A genetic genealogy investigation led to a breakthrough in the 1972 case of a teenage girl who was stabbed to death and dumped in a cornfield.
Barry Lee Whelpley, 76, was arrested last week at his home in Minnesota for the killing of 15-year-old Julie Ann Hanson in Illinois almost 50 years ago.
Officials say that they identified the suspect using genetic genealogy, which allegedly tied his DNA to the crime scene.
The investigation technique allows officers to search for family members who have voluntarily submitted their own DNA to popular ancestry databases.
It was most famously used to capture “Golden State Killer” Joseph DeAngelo for a string of rapes and murders, which he carried out between 1973 and 1986.
Authorities have refused to say which database was used in the arrest of Mr Whelpley, but police in the Chicago suburb of Naperville say they used the services of Identifinders International.
The California-based firm describes itself on its website as “worldwide cold case experts” and was founded by forensic genealogist, Colleen Fitzpatrick.
Julie Ann Hanson went missing after borrowing her brother’s bike to attend his 7 July 1972 baseball game.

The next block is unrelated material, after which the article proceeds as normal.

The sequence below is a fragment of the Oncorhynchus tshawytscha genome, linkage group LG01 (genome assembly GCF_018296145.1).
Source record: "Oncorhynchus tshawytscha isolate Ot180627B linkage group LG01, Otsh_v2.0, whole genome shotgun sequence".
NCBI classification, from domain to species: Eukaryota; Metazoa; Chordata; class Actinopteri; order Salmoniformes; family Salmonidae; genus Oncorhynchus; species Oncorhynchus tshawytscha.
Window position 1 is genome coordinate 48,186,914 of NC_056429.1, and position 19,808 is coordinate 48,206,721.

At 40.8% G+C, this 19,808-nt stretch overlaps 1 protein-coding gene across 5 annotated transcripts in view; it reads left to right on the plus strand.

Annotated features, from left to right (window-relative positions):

She never returned home and after she was reported missing the next day her body was discovered in a field and she had been raped and stabbed 36 times.
Mr Whelpley, who was 27, at the time, was living a mile from her family’s home when she disappeared.
He has been charged by the Will County State’s Attorney’s Office with three counts of First-Degree Murder.
The retired welder, who has two daughters, is being held on $10m bail in a Minnesota county jail pending his extradition to Illinois.
“This brutal crime haunted our community for many, many, many years,” said Naperville Police Chief Robert Marshall.
“This was never a cold case … we continually investigated.”
Julie’s parents are now dead but remaining family members thanks the police for their efforts.
“As you might assume, it has been a long journey for our family,” they said in a statement.
“We are forever grateful to all those who have worked on this case throughout the many years.”